Every year once the rainy season is over, Durga maushi and her husband come to Nagpur from Chhattisgarh in search of work. Her husband works in brick kilns; but Durga maushi didn’t like working in the kilns because the wages paid to women were very low. So she started working on the construction sites, which is where she met my mother.

For my mother, Durga maushi is her friend for difficult times and happy times. Every year, Durga maushi and her husband would rent a small house in Sheetla Mata Nagar, the slum adjoining Dhammadeep Nagar, where the Chhattisgarhi people live. They would work for six months, and return home to Chhattisgarh when work stopped for the rainy season.

This year, when the lockdown was announced, Durga maushi and her husband had to return home early. My mother tells me the financial situation of Durga aunty’s house is very bad.

“Aren’t they saving anything?” I asked Mother.

Mother replied, “Could I ever save anything?” 

I had no answer to her question; my mother’s youth was about borrowing money in difficult times and then repaying it with interest.

Since the lockdown, and the ensuing recession, the situation is such that even the village baniya and landlords are refusing to lend money to Durga maushi and her family, even with interest. Money lenders are concerned that people like Durga maushi will not be able to pay back loans as there is no work available.

So none of the rich people of the village are willing to lend money.

Rich and middle class savarna people often take comfort in saying, “Garibi ki koi jat nahi hoti”; poverty has no caste. After examining the truth around me, I feel that that poverty may not have a caste, but the caste of the rich is quite tangible to us.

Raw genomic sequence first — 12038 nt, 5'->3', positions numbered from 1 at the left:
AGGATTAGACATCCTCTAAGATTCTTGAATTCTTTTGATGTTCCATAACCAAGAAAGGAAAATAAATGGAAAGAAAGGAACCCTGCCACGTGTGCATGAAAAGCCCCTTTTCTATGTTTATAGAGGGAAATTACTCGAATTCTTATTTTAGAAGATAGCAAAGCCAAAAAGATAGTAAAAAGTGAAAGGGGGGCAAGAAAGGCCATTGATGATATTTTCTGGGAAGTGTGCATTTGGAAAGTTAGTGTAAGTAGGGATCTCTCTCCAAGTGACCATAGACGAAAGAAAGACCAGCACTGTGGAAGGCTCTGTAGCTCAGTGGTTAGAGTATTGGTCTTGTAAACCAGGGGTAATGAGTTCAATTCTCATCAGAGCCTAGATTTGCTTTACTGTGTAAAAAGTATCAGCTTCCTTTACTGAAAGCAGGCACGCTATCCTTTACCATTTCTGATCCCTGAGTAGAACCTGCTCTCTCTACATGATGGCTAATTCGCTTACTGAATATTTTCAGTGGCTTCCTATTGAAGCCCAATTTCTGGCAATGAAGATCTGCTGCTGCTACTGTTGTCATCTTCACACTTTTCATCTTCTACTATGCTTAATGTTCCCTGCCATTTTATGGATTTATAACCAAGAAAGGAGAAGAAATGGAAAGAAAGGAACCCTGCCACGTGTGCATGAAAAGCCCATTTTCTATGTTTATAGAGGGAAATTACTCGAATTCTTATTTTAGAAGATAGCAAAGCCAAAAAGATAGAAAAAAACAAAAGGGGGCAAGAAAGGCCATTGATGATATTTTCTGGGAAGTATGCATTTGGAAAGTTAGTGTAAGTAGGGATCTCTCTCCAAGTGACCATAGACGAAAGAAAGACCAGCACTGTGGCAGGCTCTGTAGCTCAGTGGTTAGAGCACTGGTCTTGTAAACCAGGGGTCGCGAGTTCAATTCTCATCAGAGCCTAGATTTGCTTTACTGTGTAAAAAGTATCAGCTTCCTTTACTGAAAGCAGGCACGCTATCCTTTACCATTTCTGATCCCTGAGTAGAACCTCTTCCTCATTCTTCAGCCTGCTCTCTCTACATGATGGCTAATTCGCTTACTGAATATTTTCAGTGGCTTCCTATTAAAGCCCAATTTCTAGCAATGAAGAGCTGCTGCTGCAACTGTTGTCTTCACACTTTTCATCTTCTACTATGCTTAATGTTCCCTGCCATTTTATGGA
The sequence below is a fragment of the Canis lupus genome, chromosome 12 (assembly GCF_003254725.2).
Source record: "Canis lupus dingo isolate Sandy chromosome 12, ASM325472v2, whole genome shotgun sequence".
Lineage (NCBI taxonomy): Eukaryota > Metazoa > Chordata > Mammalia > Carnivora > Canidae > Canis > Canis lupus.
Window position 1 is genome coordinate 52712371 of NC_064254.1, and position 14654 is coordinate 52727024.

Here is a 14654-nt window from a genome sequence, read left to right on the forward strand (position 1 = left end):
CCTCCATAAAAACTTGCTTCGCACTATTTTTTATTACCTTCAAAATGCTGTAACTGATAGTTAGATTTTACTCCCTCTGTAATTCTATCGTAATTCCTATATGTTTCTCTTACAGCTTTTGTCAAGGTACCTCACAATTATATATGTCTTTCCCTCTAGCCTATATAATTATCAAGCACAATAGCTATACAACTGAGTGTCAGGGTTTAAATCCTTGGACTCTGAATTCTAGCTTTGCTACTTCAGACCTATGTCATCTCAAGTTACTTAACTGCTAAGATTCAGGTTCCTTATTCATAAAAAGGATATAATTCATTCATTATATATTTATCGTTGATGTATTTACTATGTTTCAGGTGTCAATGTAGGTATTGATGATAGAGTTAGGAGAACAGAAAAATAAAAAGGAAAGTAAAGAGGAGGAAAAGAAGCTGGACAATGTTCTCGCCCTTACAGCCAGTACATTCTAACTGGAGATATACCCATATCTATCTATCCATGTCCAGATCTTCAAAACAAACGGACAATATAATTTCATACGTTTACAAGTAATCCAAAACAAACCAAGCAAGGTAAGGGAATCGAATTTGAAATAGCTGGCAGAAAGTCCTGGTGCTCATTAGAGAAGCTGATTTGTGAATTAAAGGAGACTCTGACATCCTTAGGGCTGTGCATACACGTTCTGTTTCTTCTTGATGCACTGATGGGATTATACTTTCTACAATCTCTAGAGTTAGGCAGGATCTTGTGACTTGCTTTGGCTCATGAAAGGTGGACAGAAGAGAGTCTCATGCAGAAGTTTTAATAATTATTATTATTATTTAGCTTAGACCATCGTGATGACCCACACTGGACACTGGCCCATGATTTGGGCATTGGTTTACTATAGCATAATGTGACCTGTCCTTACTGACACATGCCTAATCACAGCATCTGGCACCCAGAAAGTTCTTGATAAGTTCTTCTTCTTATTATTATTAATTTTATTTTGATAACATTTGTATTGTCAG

According to Wealth Inequality, Class and Caste in India, 1961-2012 report by Nitin Kumar Bharti (2018) India’s Brahmin community alone monopolizes 48 percent of national income which is above the national average income and other upper caste communities secure 45 percent. Dalit, Adivasi, and OBC together earn far less than the national average household income.

Now, as we move from “Lockdown” to “Unlock”, the centuries old stratifications of the caste system are quickly becoming visible in the discourse around Covid-19, as is the contempt versus reverence, and purity versus pollution binary that is core to Indian society.

Now, the anxiety over Covid-19 transmission experienced by upper castes will be refracted through the centuries old lens of caste prejudice, and will become the basis for fresh violence and atrocities against Dalit and Bahujan bodies. The Nai, or barbers, the Dhobi or washerfolk, the sweeper and many such service caste occupations have already disproportionately borne the brunt of the lockdown, compared to their savarna caste peers. We can expect them to be further marginalised in a post lockdown society.

Prime Minister Modi has laid out his plan to pull India out of recession; he calls it “atma-nirbhar Bharat” or “Self-reliant India”. But millions of us have been self-reliant for a long, long time.

We know that we have been abandoned by the state, we are by ourselves, but we are also together. In Dhammadeep Nagar, in the village in Chhattisgarh where Durga maushi is hunkered down with her husband, on the seemingly endless streets, in the Shramik special trains carrying workers crammed cheek to jowl — we are together, and we will find our way.

Courtesy HUFF Post